WSJ Editorial: Congress has no Constitutional power to micromanage a war.
To understand why the Founders put war powers in the hands of the Presidency, look no further than the current spectacle in Congress on Iraq. What we are witnessing is a Federalist Papers illustration of criticism and micromanagement without responsibility.
Consider the resolution pushed through the Senate Foreign Relations Committee yesterday by Joe Biden and Chuck Hagel, two men who would love to be President if only they could persuade enough voters to elect them. Both men voted for the Iraq War. But with that war proving to be more difficult than they thought, they now want to put themselves on record as opposing any further attempts to win it.
Their resolution--which passed 12-9--calls for Iraqis to "reach a political settlement" leading to "reconciliation," as if anyone disagrees with that necessity. But then it declares that the way to accomplish this is to wash American hands of the Iraq effort, proposing that U.S. forces retreat to protect the borders and hunt terrorists. The logic here seems to be that if the Americans leave, Iraqis will miraculously conclude that they have must settle their differences. A kind of reverse field of dreams: If we don't come, they will build it.
The irony is that this is not all that far from the "light footprint" strategy that the Bush Administration was following last year and which these same Senators called a failure. It is precisely the inability to provide security in Baghdad that has led to greater sectarian violence, especially among Shiites victimized by Sunni car bombs. The purpose of the new Bush counterinsurgency strategy is to provide more security to the population in the hopes of making a political settlement easier.
But then such analysis probably takes this resolution more seriously than most of the Senators do. If they were serious and had the courage of their convictions, they'd attempt to cut off funds for the Iraq effort. But that would mean they would have to take responsibility for what happens next. By passing "non-binding resolutions," they can assail Mr. Bush and put all of the burden of success or failure on his shoulders.
This is not to say that the resolution won't have harmful consequences, at home and abroad. At home, it further undermines public support for the Iraq effort. Virginia Republican John Warner even cites a lack of public support to justify his separate non-binding resolution of criticism for Mr. Bush's troop "surge." But public pessimism is in part a response to the rhetoric of failure from political leaders like Mr. Warner. The same Senators then wrap their own retreat in the defeatism they helped to promote.
In Iraq, all of this undermines the morale of the military and makes their task that much harder on the ground. When John McCain asked Lieutenant General David Petraeus that precise question during his confirmation hearing Tuesday, the next commander of Coalition operations in Iraq said, "It would not be a beneficial effect, sir."
And when Joe Lieberman asked if such a resolution would give the enemy cause to believe that Americans were divided, he added, "That's correct, sir." Several Senators protested and demanded that the general stay out of domestic politics, but his only offense was telling the truth. Of course the enemy would take comfort from any Senate declaration that Mr. Bush lacks domestic support....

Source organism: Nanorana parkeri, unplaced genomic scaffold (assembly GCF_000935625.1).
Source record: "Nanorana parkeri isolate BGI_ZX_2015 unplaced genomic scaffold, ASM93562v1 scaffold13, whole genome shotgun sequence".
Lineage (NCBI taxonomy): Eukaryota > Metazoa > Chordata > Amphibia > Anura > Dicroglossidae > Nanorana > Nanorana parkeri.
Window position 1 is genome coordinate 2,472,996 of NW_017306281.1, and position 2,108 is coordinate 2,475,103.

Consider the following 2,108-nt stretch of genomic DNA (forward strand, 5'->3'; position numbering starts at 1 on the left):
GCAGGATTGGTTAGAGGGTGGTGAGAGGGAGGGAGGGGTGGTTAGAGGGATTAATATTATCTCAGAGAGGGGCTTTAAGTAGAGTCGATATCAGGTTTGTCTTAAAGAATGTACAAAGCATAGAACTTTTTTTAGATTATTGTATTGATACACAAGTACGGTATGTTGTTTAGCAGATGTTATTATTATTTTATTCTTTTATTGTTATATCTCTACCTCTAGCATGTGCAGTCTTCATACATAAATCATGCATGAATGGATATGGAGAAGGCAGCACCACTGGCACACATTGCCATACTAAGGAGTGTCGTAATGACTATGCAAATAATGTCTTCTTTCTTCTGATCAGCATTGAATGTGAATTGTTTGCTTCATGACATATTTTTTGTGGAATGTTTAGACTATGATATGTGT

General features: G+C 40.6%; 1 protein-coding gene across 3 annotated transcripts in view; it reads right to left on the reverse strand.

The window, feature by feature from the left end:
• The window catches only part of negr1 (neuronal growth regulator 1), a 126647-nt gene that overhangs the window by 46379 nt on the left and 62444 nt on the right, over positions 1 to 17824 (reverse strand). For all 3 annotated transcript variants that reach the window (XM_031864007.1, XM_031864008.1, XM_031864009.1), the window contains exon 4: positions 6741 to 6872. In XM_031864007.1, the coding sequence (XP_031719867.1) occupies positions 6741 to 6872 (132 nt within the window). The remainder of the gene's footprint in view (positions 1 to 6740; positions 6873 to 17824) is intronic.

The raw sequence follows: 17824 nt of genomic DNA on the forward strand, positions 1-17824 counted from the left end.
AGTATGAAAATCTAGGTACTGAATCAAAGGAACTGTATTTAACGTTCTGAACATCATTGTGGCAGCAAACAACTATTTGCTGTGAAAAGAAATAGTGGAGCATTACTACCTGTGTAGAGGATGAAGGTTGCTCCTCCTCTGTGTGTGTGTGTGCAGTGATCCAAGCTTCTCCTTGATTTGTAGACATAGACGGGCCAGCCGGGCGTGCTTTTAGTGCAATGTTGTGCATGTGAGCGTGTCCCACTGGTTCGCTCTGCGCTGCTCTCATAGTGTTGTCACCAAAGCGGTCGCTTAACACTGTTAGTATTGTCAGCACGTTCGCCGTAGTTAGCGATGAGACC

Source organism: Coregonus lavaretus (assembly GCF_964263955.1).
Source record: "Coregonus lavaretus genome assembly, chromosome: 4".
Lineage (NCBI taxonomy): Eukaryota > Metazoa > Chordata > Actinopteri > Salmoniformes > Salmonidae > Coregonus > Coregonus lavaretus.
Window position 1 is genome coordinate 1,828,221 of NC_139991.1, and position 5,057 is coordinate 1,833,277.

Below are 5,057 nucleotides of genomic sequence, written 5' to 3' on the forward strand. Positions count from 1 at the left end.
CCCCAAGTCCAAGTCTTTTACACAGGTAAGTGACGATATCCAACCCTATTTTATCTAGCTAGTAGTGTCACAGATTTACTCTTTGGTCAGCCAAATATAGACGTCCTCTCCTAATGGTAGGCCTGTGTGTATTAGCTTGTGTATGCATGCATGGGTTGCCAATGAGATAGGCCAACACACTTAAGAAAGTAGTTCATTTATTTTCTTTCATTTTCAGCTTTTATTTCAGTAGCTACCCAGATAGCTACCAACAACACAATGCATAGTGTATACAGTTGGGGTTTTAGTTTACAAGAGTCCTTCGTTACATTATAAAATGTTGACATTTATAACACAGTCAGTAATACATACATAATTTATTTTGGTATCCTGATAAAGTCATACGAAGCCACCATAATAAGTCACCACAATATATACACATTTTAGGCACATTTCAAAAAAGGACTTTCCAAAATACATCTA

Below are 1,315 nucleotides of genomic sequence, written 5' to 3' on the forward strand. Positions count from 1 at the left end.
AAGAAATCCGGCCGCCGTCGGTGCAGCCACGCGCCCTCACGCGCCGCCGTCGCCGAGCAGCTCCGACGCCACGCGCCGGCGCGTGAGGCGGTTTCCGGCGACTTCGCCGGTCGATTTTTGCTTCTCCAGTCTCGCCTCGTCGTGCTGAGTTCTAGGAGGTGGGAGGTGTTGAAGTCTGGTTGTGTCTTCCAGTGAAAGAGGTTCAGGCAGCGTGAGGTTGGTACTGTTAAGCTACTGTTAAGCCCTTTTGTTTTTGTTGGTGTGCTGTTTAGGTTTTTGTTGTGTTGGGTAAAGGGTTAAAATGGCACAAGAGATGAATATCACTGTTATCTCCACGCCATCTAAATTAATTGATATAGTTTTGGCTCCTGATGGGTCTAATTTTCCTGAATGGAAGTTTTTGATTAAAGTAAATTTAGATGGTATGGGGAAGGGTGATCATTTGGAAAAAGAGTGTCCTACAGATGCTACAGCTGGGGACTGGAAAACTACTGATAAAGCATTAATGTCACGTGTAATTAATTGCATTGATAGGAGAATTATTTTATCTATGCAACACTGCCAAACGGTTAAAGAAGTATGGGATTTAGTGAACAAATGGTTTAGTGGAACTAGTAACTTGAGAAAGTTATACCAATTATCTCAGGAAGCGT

In addition to being feckless, all of this is unconstitutional. As Commander-in-Chief, the President has the sole Constitutional authority to manage the war effort. Congress has two explicit war powers: It has the power to declare war, which in the case of Iraq it essentially did with its resolution of 2003. It also has the power to appropriate funds.
There is a long and unsettled debate over whether Congress can decide to defund specific military operations once it has created a standing Army. We lean toward those who believe it cannot, but the Founders surely didn't imagine that Congress could start dictating when and where the 101st Airborne could be deployed once a war is under way.
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DeWayne Edward Benson - 2/27/2007
A warning to (all) Americans, it has become accepted today that by simply expressing a lie, it automatically becomes the truth.
Such as the statement in this article that the War Powers belong to or are the sole authority of the President. This is a truth (only) to those who have not read the US Constitution, and Articles I & II that establish Executive and Legislative authorities.
In the US Constitution it designates that (only) the Congress can 'Declare War', and once Congress has done this, the President is Commander in Chief of the Military (in) war.
That the Congress (has not) declared war since WWII, and many actions of war (Advisors and Police Action being terms meaning unconstitutional war) have been a violation to the US Constitution.
Understand the 1st Gulf War (Iraq) was semi-constitutional only because Congress authorized US Military be placed under UN control. Iarq war-II was another matter and another unconstitutional war, because Congress has (still) not declared war against Iraq. The Resolution of Congress having been an (attempt) to limit Presidential "Emergency War Powers", that are unconstitutional, and was utilized to begin the invasion of Iraq befor Congress passed their Resolution.
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